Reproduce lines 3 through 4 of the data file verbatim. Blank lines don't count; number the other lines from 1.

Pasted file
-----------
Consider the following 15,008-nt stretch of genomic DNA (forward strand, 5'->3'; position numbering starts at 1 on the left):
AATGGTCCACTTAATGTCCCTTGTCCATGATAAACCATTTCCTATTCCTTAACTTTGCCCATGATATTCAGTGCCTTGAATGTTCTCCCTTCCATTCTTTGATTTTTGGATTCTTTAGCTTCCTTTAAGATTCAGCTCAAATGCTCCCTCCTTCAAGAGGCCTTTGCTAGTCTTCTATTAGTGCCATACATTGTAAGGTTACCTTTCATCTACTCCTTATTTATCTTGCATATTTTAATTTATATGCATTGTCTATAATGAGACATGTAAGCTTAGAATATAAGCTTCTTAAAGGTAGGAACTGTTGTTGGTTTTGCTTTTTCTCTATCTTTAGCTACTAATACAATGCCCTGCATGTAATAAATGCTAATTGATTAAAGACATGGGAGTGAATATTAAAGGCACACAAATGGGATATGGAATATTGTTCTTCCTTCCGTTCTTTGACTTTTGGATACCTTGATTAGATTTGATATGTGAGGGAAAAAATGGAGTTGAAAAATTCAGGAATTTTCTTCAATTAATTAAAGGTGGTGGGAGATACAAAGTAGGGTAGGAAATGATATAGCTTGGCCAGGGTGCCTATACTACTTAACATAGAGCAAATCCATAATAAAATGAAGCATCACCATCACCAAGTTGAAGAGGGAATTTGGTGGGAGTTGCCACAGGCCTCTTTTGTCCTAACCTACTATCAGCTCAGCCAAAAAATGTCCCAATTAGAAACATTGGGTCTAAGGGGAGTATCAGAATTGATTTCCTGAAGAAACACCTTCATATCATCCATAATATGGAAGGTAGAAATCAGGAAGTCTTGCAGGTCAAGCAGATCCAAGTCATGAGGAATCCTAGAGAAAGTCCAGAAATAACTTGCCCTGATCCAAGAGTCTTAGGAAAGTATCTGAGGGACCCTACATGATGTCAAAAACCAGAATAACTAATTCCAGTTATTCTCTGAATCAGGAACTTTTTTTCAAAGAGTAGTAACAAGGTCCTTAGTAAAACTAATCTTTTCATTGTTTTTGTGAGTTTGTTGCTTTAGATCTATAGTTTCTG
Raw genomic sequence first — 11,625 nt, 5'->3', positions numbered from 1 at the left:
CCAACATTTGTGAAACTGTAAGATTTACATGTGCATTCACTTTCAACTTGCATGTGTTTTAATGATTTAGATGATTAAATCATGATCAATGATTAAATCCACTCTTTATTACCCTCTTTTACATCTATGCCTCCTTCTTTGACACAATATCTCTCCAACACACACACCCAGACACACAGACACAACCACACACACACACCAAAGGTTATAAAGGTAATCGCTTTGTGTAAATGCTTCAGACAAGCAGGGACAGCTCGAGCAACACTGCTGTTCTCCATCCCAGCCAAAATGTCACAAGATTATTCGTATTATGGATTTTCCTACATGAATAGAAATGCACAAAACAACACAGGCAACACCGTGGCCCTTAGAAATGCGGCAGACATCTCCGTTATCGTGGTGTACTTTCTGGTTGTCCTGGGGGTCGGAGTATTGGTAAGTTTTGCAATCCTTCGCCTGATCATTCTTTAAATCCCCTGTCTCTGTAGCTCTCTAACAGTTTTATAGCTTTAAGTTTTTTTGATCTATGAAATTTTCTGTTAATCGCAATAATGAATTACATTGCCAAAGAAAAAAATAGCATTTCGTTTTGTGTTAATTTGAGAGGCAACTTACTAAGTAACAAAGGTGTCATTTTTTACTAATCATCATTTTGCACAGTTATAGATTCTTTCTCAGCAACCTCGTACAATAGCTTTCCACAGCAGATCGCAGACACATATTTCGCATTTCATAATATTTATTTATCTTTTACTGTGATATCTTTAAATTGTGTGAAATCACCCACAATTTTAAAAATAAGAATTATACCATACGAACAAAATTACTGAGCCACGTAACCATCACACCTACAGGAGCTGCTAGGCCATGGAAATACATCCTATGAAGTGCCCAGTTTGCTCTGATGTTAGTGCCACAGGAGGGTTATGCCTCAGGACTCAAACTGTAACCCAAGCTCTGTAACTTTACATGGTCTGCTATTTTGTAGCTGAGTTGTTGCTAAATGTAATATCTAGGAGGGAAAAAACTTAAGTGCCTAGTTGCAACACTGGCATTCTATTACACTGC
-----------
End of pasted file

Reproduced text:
Raw genomic sequence first — 11,625 nt, 5'->3', positions numbered from 1 at the left:
CCAACATTTGTGAAACTGTAAGATTTACATGTGCATTCACTTTCAACTTGCATGTGTTTTAATGATTTAGATGATTAAATCATGATCAATGATTAAATCCACTCTTTATTACCCTCTTTTACATCTATGCCTCCTTCTTTGACACAATATCTCTCCAACACACACACCCAGACACACAGACACAACCACACACACACACCAAAGGTTATAAAGGTAATCGCTTTGTGTAAATGCTTCAGACAAGCAGGGACAGCTCGAGCAACACTGCTGTTCTCCATCCCAGCCAAAATGTCACAAGATTATTCGTATTATGGATTTTCCTACATGAATAGAAATGCACAAAACAACACAGGCAACACCGTGGCCCTTAGAAATGCGGCAGACATCTCCGTTATCGTGGTGTACTTTCTGGTTGTCCTGGGGGTCGGAGTATTGGTAAGTTTTGCAATCCTTCGCCTGATCATTCTTTAAATCCCCTGTCTCTGTAGCTCTCTAACAGTTTTATAGCTTTAAGTTTTTTTGATCTATGAAATTTTCTGTTAATCGCAATAATGAATTACATTGCCAAAGAAAAAAATAGCATTTCGTTTTGTGTTAATTTGAGAGGCAACTTACTAAGTAACAAAGGTGTCATTTTTTACTAATCATCATTTTGCACAGTTATAGATTCTTTCTCAGCAACCTCGTACAATAGCTTTCCACAGCAGATCGCAGACACATATTTCGCATTTCATAATATTTATTTATCTTTTACTGTGATATCTTTAAATTGTGTGAAATCACCCACAATTTTAAAAATAAGAATTATACCATACGAACAAAATTACTGAGCCACGTAACCATCACACCTACAGGAGCTGCTAGGCCATGGAAATACATCCTATGAAGTGCCCAGTTTGCTCTGATGTTAGTGCCACAGGAGGGTTATGCCTCAGGACTCAAACTGTAACCCAAGCTCTGTAACTTTACATGGTCTGCTATTTTGTAGCTGAGTTGTTGCTAAATGTAATATCTAGGAGGGAAAAAACTTAAGTGCCTAGTTGCAACACTGGCATTCTATTACACTGC